The Stanford Report – Much To Do Over Nothing

So I learned of the Stanford report in the NY Times claiming organic food is no healthier than conventional, from a friend who forwarded it to me after her father (a doctor) sent it to her.  She wanted to know what I thought given my advocacy for children and families eating organic.  I didn’t get too worked up but said the study actually says pesticides were found at higher levels than conventional, and acknowledged most people if feeding children would err on the side of caution.

The fact that the nutritional value is the same is not surprising or new.  An apple is an apple.  There would be the same nutrients and vitamins.  However the difference, and I think importance, is the levels of pesticides and chemicals.  Thus an apple with pesticide is different than one without. It seems more of a food safety issue than a nutritional one.

I made a sarcastic remark to my  friend’s father  (not an organic advocate) that trusting the FDA in terms of pesticide safety levels would be like going back to days of the FDA saying smoking wasn’t bad for you and colleges passed them out in dorms (that’s when my mom smoked).  Now ironically one of the scientists in the study is being criticized for conducting studies for tobacco companies 35 years ago.  Ironic?  Coincidence?  Also I found it interesting that a day after I read the Stanford study there was a new EPA ban on an apple pesticide, azinphos-methyl (AZM), also known as Guthion.  So we are learning and hopefully moving ahead.  I wish the study had been about something more current and relevant to the pesticide and GMO issue rather than nutrition.  Today there was a good rebuttal in the LA Times about the controversy and where some stand – notable are Marion Nestle and Michael Pollan.  The fact that there’s a petition by to discredit the Stanford study seems silly and unjust.  The findings are the findings whether you agree or think they should’ve been done differently.  I like many of’s petitions, but I’m not signing this one.






Zuckerberg’s New Deal – If You Don’t Kill It, Don’t Eat It

First, let me tell you I am not a Facebook fan.  Just too much info for me.  I provide enough here.  You don’t want to know more and I don’t want to read more.  Anyways….


I am a fan of Mark Zuckerberg’s new eating program and that is to take responsibility for your food and know where it comes from.  Here’s what he said

“This year, my personal challenge is around being thankful for the food I have  to eat. I think many people forget that a living being has to die for you to eat  meat, so my goal revolves around not letting myself forget that and being  thankful for what I have. This year I’ve basically become a vegetarian since the  only meat I’m eating is from animals I’ve killed myself. So far, this has been a  good experience. I’m eating a lot healthier foods and I’ve learned a lot about  sustainable farming and raising of animals.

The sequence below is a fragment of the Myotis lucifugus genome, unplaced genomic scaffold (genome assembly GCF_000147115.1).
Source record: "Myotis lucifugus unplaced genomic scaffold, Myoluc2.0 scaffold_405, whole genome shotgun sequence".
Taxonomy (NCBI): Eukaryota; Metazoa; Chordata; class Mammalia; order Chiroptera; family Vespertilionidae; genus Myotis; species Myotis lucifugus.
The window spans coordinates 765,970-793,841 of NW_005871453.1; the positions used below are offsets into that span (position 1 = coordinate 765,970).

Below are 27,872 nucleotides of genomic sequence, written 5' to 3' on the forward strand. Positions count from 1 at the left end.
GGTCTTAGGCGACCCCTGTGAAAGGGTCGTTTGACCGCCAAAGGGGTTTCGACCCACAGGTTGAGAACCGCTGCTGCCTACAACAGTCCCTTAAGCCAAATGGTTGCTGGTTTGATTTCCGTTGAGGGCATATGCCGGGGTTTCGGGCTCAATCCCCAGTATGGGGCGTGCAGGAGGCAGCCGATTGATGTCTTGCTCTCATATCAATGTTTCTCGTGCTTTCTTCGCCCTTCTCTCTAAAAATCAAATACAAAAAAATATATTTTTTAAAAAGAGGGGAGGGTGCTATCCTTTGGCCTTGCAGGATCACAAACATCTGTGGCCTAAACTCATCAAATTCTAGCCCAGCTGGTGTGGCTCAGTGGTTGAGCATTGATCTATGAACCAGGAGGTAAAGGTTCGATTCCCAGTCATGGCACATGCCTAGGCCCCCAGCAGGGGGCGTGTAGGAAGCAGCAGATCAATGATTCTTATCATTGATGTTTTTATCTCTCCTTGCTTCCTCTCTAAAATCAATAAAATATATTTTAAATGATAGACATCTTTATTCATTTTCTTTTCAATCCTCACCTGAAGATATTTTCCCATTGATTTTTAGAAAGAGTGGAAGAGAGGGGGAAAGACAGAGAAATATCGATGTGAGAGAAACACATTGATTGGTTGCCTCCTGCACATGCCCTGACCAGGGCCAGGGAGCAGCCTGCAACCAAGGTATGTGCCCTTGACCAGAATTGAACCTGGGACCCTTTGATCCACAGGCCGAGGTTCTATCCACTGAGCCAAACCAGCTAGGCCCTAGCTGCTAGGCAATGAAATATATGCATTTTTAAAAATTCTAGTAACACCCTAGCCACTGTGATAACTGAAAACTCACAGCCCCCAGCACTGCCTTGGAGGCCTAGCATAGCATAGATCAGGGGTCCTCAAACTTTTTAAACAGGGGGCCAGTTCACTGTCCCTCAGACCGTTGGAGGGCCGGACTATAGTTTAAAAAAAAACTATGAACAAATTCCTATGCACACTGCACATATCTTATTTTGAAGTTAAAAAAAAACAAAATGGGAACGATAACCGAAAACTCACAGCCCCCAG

“I started thinking about this last year when I had a pig roast at my house.  A bunch of people told me that even though they loved eating pork, they really  didn’t want to think about the fact that the pig used to be alive. That just  seemed irresponsible to me. I don’t have an issue with anything people choose to  eat, but I do think they should take responsibility and be thankful for what  they eat rather than trying to ignore where it came from.”

Read more:  Zuckerberg eating meat he kills | San Francisco Business Times

This isn’t new, but it is brave.  Shows like “Kill It, Cook It, Eat It” show gueling tests of raising, killing and eating animals.  Some can do it, while others can’t.  Michael Pollen researched and wrote about the various ways animals are raised and killed for your dinner table in the Omnivore’s Dilemma.  He too killed his own meal.  But Mark Zuckerberg is commiting himself to eating only meat from animals he personally kills for an entire year.  It’s an interesting choice and responsibility and I’m sure one where most would quickly become vegetarian.

Coincidentally here’s the conversation my daughter and I had when she was being tucked in last night:

“I don’t want to eat animals.”  she said.

“That’s fine.  It shouldn’t be too hard for you.  We’re eating more vegetarian and vegan meals like Aunt Christy, and if you don’t want to eat meat when we’re having it, that’s fine.  But you also need to know what you won’t be able to eat”, I said.

“Like what?  I already don’t eat chicken and steak.  And I only like vegan hot dogs,” she proclaimed.

“What about bacon?” I asked.

“Bacon comes from an animal?  Which one?” she asked.

I answered, “A pig”.

She started laughing in disbelief.  Then said “Turkey bacon comes from a pig?!”

I then laughed and said, “Turkey bacon comes from a turkey.  But bacon you like in a restaurant comes from a pig.”

“Oh, ” she said.

The conversation ended there.  She doesn’t have bacon often, but she does like it.  Not sure what will happen next.  We had chicken left-overs and grilled veggies turned into burritos tonight for dinner.  She skipped meat and went bean, veggies and cheese only.  I’ll keep you posted on her eating habits.

And I’m sure Mr. Zuckerman will too.

(Funny it was a pig that got both my daughter and Zuckerman thinking…but in opposite directions)


Pesticides Link to ADHD

Thought this was of interest for those who need more cause to buy organic.  While there are links of ADHD in children to heredity and exposure to tobacco and lead, there is also evidence that exposure to high levels of pesticides commonly found on berries, celery and other produce could raise the odd for attention deficit/hyperactivity disorder (ADHD) in children.

Read the article here.